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  • Although there is no uniform concept of religion as well as of morality, but both religion and morality formulate laws of conduct for the personal as well as social goods.
  • In primitive cultures, religion and morality were not distinguished and religion was the only source and guardian of morality.
  • Ordinarily, every recognized religion has moral principles in its fold. However, at times, religion seems to transcend morality, moral principles are violated and sacrificed in the name of religion.

The Divine Command Theory:

  • According to the Divine Command Theory, ethical principles are simply the commands of God. They derive their validity from God’s commanding them and they mean ‘commanded by God’.
  • No further reasons for actions are necessary. Without God, there would be no universally valid morality.
  • As Dostoevsky writes in The Brothers Karamazov, “If God does not exist, everything is permissible”. Without God, there will be moral nihilism.

Socrates’ Question:

Socrates has trapped the supporter of the divine command theory into a dilemma:

  1. If it is said that God loves goodness because it is good, then God could not be the moral guardian. It would imply that ethics has its own independence and autonomy.
  2. If it is said that goodness depends on God’s love then, according to the critics, ethics would become arbitrary. Their point is, if God’s will is the sole arbiter of right and wrong, then even stealing, lying, rape and killing may become morally good, provided God suddenly decides to command these things. Of course, the believer would not admit that Divine commands could be so arbitrary.

Autonomy of Ethics:

  • After the writings of Kant, the notion of morality and its autonomy has gained substantial ground. According to this view point, ethics is autonomous and even God must keep the moral law.
  • In other words, the moral law exists independently of God, just as the laws of mathematics and logic. Even if there is no God, nothing is changed, that is, if we choose to be moral, we have the same duties whether we are theists or atheists.

Kant’s Rational Ethics:

  • Kant believes in the autonomy of ethics, he maintains that there can be no difference between valid religious ethics and rational ethics.
  • God and humanity both must obey rational principles. However, Kant accepts the existence of God as one of the postulates of morality.
  • According to him, without God morality in ideal form is not possible. In Kant’s ethics, happiness is not a consideration for doing one’s duty. But an ideal state of morality requires that virtue should be proportionately rewarded with happiness.
  • Therefore, according to Kant, God is needed to arrange nature in such a way that an agent is given happiness or punishment in accordance with the good and bad deeds. Thus, despite his autonomism, Kant also suggests that morality and religion are related.

Leo Tolstoy: No Morality Without Religion:

  • Tolstoy in the essay “Religion and Morality” writes that the attempts to found a morality apart from religion are like the attempts of children who wish to transplant a flower that pleases them, pluck it from the roots that seem to them unpleasing and superfluous, and stick it rootless into the ground.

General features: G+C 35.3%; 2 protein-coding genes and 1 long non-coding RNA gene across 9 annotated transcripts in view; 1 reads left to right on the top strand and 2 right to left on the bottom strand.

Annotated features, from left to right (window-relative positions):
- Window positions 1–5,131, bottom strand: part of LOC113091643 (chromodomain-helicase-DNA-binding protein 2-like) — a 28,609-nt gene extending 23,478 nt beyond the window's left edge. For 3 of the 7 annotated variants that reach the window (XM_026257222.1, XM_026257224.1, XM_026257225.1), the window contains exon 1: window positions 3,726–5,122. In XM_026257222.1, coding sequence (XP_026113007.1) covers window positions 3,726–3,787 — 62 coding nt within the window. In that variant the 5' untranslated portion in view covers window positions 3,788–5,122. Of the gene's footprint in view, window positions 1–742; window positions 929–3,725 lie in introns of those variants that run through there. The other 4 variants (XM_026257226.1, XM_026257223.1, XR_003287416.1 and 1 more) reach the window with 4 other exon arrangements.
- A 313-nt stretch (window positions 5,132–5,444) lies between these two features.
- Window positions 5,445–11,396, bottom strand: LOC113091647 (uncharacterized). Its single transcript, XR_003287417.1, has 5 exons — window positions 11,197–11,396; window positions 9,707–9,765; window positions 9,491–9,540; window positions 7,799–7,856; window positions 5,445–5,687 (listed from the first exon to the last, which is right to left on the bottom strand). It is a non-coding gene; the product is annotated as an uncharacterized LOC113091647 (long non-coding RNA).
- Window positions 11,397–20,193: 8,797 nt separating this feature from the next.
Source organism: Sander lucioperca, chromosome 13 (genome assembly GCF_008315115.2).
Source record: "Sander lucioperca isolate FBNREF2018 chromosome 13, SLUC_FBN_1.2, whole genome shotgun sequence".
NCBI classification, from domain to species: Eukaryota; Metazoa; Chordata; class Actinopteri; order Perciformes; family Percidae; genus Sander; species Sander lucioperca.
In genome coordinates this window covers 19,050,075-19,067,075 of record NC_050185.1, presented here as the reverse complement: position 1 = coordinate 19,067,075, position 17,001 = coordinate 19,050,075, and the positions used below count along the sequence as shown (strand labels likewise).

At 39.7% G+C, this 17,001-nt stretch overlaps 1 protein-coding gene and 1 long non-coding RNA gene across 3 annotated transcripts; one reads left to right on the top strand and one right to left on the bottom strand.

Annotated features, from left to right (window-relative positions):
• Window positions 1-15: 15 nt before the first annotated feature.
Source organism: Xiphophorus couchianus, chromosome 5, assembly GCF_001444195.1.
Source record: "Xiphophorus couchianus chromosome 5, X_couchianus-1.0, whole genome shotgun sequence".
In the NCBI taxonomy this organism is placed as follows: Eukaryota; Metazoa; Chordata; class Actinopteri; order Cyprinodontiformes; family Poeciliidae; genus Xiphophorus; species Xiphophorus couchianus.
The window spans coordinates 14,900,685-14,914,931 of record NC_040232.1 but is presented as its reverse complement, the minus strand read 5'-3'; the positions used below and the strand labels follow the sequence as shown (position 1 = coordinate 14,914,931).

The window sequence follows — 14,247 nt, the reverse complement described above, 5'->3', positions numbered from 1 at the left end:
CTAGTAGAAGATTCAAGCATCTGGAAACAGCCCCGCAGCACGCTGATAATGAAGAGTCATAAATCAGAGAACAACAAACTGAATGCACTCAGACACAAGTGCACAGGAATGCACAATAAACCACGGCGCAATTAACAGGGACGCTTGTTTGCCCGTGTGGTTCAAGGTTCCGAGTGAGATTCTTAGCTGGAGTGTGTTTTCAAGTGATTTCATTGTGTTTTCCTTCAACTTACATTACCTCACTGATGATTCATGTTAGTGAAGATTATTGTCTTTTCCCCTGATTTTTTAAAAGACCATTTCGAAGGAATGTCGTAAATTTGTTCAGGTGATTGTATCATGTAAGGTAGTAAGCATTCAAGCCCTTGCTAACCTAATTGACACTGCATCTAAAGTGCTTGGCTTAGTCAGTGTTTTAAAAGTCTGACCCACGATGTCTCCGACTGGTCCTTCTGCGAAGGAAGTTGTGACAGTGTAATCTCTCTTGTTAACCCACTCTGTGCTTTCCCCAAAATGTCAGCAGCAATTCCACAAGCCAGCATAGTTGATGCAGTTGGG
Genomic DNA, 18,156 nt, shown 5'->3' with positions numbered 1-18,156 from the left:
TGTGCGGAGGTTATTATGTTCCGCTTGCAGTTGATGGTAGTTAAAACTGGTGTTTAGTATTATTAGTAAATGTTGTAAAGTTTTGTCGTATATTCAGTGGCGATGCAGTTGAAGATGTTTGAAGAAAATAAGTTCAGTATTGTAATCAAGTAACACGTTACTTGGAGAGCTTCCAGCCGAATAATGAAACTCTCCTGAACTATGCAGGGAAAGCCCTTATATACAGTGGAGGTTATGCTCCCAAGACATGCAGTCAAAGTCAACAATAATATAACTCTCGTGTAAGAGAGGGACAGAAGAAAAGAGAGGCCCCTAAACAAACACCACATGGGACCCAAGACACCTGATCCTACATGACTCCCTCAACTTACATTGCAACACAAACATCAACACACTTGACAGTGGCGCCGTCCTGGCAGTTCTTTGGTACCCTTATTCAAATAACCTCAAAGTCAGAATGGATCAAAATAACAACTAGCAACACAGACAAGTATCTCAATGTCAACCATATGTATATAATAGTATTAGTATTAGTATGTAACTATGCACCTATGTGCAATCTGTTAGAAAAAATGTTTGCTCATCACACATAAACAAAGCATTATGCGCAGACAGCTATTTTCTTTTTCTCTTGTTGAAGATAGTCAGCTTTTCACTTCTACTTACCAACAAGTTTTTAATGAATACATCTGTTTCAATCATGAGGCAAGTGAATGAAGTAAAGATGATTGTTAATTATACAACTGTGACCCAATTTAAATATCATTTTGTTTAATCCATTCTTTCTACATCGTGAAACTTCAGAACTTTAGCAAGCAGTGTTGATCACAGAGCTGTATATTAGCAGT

• Without religion there can be no real sincere morality, just as without roots there can be no real flower.

Bertrand Russell’s Humanist Ethics:

  • According to Russell, morality does not need religion for legitimation. In the essay, “A Free Man’s Worship”, he writes that morality does not need a God or afterlife, and since these notions are irrational, so we better learn to live without their support.
  • For educated people, science removed the possibility of religious faith. People are free to think, to evaluate, to create and to live committed to inspiring ideals. So, in spite of suffering, despair and death, human beings are free. Life has the meaning we give it.

Nietzsche’s Claim: God is Dead

  • Nietzsche suggests a world view in which there is no God. God is dead, that is, God is irrelevant to life. In The Gay Science’ a strange character called ‘The Madman’ utter strange words: “God is dead. God remains dead. And we have killed him”.
  • According to Nietzsche, historically people have leaned on God, religion and traditional ethics as crutches. But Nietzsche thinks people are free to take charge of their lives as individuals.
  • They must take responsibility and figure out for themselves, why they make the choices they make, on their own. He propounds the ethics of inner strength.

Kierkegaard: God is Beyond Ethics

  • Kierkegaard refers to the story of Abraham, who is commanded by God to sacrifice his son. Abraham decides to kill his son for the sake of faith.
  • In this case, religion has provoked an act which is inherently immoral. Kierkegaard says that when one accepts religious life, there is a teleological suspension of morality.
  • Thus, he seems to suggest that religion and morality are unrelated and, at times, they can be antithetical to each other.